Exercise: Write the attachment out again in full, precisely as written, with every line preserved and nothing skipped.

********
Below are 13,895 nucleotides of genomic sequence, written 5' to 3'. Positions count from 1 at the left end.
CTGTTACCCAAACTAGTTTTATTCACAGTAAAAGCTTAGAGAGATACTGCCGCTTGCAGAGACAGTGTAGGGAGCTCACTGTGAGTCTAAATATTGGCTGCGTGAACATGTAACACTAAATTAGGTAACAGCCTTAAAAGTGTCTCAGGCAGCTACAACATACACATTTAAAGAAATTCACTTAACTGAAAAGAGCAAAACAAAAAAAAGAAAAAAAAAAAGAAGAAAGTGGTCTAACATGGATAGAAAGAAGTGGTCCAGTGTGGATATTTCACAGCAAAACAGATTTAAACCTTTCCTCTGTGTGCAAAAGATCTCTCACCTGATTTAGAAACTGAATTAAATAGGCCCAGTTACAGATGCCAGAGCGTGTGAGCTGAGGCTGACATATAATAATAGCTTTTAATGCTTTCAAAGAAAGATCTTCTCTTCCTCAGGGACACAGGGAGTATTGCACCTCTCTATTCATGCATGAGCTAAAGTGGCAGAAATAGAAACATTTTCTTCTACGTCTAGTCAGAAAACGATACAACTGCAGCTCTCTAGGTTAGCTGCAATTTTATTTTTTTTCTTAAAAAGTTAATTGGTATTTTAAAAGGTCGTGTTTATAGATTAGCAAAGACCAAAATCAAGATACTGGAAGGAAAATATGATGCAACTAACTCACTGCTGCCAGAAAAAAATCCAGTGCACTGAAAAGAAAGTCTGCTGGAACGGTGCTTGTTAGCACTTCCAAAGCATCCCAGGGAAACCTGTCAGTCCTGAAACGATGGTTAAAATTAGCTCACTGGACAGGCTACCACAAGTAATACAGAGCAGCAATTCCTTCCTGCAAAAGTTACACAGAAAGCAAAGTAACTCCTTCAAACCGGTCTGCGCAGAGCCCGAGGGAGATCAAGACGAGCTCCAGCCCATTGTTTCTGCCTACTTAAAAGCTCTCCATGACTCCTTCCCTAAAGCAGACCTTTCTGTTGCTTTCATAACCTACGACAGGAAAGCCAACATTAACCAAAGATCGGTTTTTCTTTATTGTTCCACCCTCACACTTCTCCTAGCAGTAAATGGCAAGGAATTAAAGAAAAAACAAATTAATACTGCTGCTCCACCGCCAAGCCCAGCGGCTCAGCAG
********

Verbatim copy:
Below are 13,895 nucleotides of genomic sequence, written 5' to 3'. Positions count from 1 at the left end.
CTGTTACCCAAACTAGTTTTATTCACAGTAAAAGCTTAGAGAGATACTGCCGCTTGCAGAGACAGTGTAGGGAGCTCACTGTGAGTCTAAATATTGGCTGCGTGAACATGTAACACTAAATTAGGTAACAGCCTTAAAAGTGTCTCAGGCAGCTACAACATACACATTTAAAGAAATTCACTTAACTGAAAAGAGCAAAACAAAAAAAAGAAAAAAAAAAAGAAGAAAGTGGTCTAACATGGATAGAAAGAAGTGGTCCAGTGTGGATATTTCACAGCAAAACAGATTTAAACCTTTCCTCTGTGTGCAAAAGATCTCTCACCTGATTTAGAAACTGAATTAAATAGGCCCAGTTACAGATGCCAGAGCGTGTGAGCTGAGGCTGACATATAATAATAGCTTTTAATGCTTTCAAAGAAAGATCTTCTCTTCCTCAGGGACACAGGGAGTATTGCACCTCTCTATTCATGCATGAGCTAAAGTGGCAGAAATAGAAACATTTTCTTCTACGTCTAGTCAGAAAACGATACAACTGCAGCTCTCTAGGTTAGCTGCAATTTTATTTTTTTTCTTAAAAAGTTAATTGGTATTTTAAAAGGTCGTGTTTATAGATTAGCAAAGACCAAAATCAAGATACTGGAAGGAAAATATGATGCAACTAACTCACTGCTGCCAGAAAAAAATCCAGTGCACTGAAAAGAAAGTCTGCTGGAACGGTGCTTGTTAGCACTTCCAAAGCATCCCAGGGAAACCTGTCAGTCCTGAAACGATGGTTAAAATTAGCTCACTGGACAGGCTACCACAAGTAATACAGAGCAGCAATTCCTTCCTGCAAAAGTTACACAGAAAGCAAAGTAACTCCTTCAAACCGGTCTGCGCAGAGCCCGAGGGAGATCAAGACGAGCTCCAGCCCATTGTTTCTGCCTACTTAAAAGCTCTCCATGACTCCTTCCCTAAAGCAGACCTTTCTGTTGCTTTCATAACCTACGACAGGAAAGCCAACATTAACCAAAGATCGGTTTTTCTTTATTGTTCCACCCTCACACTTCTCCTAGCAGTAAATGGCAAGGAATTAAAGAAAAAACAAATTAATACTGCTGCTCCACCGCCAAGCCCAGCGGCTCAGCAG